"The next and greatest care ought to be in the choice of a wife, and the only danger therein is beauty, by which all men, in all ages, wise and foolish, have been betrayed. And though I know it vain to use reasons or arguments to disswade thee from being captivated therewith, there being few or none that ever resisted that witchery, yet I cannot omit to warn thee, as of other things, which may be thy ruine and destruction. For the present time, it is true, that every man prefers his fantasie in that appetite before all other worldly desires, leaving the care of honour, credit, and safety in respect thereof: but remember, that though these affections do not last, yet the bond of marriage dureth to the end of thy life; and, therefore, better to be borne withal in a mistress than in a wife; for when thy humour shall change, thou art yet free to chuse again, (if thou give thyself that vain liberty.) Remember, secondly, that if thou marry for beauty, thou bindest thyself all thy life for that which perchance will neither last nor please thee one year; and when thou hast it, it will be to thee of no price at all, for the degree dieth when it is attained, and the affection perisheth when it is satisfied. Remember, when thou wert a sucking child, that then thou didst love thy nurse, and that thou wert fond of her; after a while thou didst love thy dry-nurse and didst forget the other; after that, thou didst also despise her; so will it be with thee in thy liking in elder years; and, therefore, though thou canst not forbear to love, yet forbear to link, and after awhile thou shalt find an alteration in thyself, and see another far more pleasing than the first, second, or third love; yet I wish thee, above all the rest, have a care thou dost not marry an uncomely woman for any respect; for comeliness in children is riches, if nothing else be left them. And if thou have care for thy races of horses and other beasts, value the shape and comeliness of thy children before alliances or riches: have care, therefore, of both together, for if thou have a fair wife and a poor one, if thine own estate be not great, assure thyself that love abideth not with want, for she is thy companion of plenty and honour: for I never yet knew a poor woman, exceeding fair, that was not made dishonest by one or other in the end. This Bathsheba taught her son Solomon: Favour is deceitful, and beauty is vanity: she saith further, That a toise woman overseeth the ways of her household, and eateth not the bread of idleness.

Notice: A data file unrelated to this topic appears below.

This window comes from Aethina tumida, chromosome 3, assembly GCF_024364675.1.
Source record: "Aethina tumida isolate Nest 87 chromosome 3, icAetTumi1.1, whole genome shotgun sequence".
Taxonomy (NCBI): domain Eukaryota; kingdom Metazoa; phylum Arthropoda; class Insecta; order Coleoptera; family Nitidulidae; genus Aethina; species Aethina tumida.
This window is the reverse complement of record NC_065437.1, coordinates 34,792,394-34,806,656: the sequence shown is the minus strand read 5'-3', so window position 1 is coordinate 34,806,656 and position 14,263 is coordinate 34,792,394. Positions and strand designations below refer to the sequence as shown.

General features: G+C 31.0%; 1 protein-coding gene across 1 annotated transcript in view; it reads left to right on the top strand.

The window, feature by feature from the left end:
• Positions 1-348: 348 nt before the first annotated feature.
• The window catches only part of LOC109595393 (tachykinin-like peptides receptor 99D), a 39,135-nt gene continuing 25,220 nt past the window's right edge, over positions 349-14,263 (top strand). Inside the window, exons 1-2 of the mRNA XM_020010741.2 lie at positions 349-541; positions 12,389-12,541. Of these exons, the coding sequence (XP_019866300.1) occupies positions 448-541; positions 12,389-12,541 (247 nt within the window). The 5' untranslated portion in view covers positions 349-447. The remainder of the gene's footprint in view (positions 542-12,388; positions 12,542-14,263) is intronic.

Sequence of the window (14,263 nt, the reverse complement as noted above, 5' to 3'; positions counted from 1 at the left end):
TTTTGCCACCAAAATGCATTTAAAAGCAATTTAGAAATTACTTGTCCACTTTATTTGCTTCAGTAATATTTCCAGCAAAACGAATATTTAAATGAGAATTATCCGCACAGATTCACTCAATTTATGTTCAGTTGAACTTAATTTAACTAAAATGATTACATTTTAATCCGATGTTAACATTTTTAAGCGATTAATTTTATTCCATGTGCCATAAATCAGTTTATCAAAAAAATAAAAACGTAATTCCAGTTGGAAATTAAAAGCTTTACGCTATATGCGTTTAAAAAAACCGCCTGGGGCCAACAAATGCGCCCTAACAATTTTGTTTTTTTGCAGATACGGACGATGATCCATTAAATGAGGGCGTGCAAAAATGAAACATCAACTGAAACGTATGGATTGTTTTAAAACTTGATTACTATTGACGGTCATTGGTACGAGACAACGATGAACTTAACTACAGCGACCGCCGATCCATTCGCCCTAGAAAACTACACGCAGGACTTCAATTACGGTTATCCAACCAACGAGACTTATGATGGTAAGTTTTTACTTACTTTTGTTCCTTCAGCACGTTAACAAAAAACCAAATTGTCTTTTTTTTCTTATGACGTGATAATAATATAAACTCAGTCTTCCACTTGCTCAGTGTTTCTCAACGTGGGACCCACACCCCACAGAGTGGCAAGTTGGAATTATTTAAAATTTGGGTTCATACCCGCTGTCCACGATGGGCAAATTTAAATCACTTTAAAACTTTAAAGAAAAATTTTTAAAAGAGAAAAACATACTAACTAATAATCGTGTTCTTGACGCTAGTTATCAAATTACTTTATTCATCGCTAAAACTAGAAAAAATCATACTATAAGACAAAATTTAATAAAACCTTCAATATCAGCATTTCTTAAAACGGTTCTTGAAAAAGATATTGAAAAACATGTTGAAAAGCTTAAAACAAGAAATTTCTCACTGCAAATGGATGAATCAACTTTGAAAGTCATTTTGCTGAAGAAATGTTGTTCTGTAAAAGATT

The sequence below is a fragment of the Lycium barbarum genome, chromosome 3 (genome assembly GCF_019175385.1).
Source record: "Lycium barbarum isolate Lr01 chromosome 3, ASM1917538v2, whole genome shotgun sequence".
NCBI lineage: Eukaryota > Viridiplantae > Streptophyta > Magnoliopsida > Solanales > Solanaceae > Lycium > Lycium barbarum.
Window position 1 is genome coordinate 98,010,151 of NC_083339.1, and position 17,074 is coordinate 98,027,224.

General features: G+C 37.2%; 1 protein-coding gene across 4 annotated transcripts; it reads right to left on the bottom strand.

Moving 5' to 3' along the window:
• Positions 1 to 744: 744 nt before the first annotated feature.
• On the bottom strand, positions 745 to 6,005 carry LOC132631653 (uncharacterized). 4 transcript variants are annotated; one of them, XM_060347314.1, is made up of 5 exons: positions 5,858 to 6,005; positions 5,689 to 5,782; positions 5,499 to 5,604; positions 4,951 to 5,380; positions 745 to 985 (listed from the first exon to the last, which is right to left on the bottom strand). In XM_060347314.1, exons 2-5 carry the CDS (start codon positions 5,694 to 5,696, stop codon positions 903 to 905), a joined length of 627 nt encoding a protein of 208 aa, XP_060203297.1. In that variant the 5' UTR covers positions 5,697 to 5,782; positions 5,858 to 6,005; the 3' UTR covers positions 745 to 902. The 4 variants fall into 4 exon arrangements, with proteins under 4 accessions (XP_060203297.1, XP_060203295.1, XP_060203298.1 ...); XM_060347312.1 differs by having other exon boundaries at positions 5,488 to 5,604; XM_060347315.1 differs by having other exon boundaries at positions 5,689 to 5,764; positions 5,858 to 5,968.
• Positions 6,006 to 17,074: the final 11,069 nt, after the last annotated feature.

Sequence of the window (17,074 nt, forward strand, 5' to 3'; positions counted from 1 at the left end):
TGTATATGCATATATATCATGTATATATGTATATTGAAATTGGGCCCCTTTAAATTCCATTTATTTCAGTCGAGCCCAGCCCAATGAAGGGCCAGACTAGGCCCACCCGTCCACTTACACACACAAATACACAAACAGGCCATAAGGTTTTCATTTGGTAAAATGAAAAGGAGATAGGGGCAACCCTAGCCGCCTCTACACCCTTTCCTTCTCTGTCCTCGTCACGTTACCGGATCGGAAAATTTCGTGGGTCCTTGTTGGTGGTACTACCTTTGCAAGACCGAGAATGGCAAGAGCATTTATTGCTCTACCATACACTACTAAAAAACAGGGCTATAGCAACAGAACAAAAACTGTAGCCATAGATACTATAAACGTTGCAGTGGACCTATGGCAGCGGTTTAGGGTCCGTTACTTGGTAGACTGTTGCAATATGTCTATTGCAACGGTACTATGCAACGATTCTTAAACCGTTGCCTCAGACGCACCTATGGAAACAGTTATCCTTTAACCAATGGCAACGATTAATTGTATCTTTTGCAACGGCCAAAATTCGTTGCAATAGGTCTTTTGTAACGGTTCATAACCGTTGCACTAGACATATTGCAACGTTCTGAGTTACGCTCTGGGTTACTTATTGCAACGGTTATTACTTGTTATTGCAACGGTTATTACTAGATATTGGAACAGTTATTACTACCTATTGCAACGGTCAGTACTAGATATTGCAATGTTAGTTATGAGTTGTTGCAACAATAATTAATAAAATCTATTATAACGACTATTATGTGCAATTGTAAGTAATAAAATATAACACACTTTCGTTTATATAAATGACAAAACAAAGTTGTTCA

Have, therefore, ever more care that thou be beloved of thy wife, rather than thyself besotted on her, and thou shalt judge of her love by these two observations: first, if thou perceive she have a care of thy estate and exercise herself therein; the other, if she study to please thee, and be sweet unto thee in conversation, without thy instruction, for love needs no teaching nor precept. On the other side, be not sowre or stern to thy wife, for cruelty engendreth no other thing than hatred: let her have equal part of thy estate whilst thou livest, if thou find her sparing and honest; but what thou givest after thy death, remember that thou givest it to a stranger, and most times to an enemy; for he that shall marry thy wife will despise thee, thy memory, and thine, and shall possess the quiet of thy labours, the fruit which thou hast planted, enjoy thy love, and spend with joy and ease what thou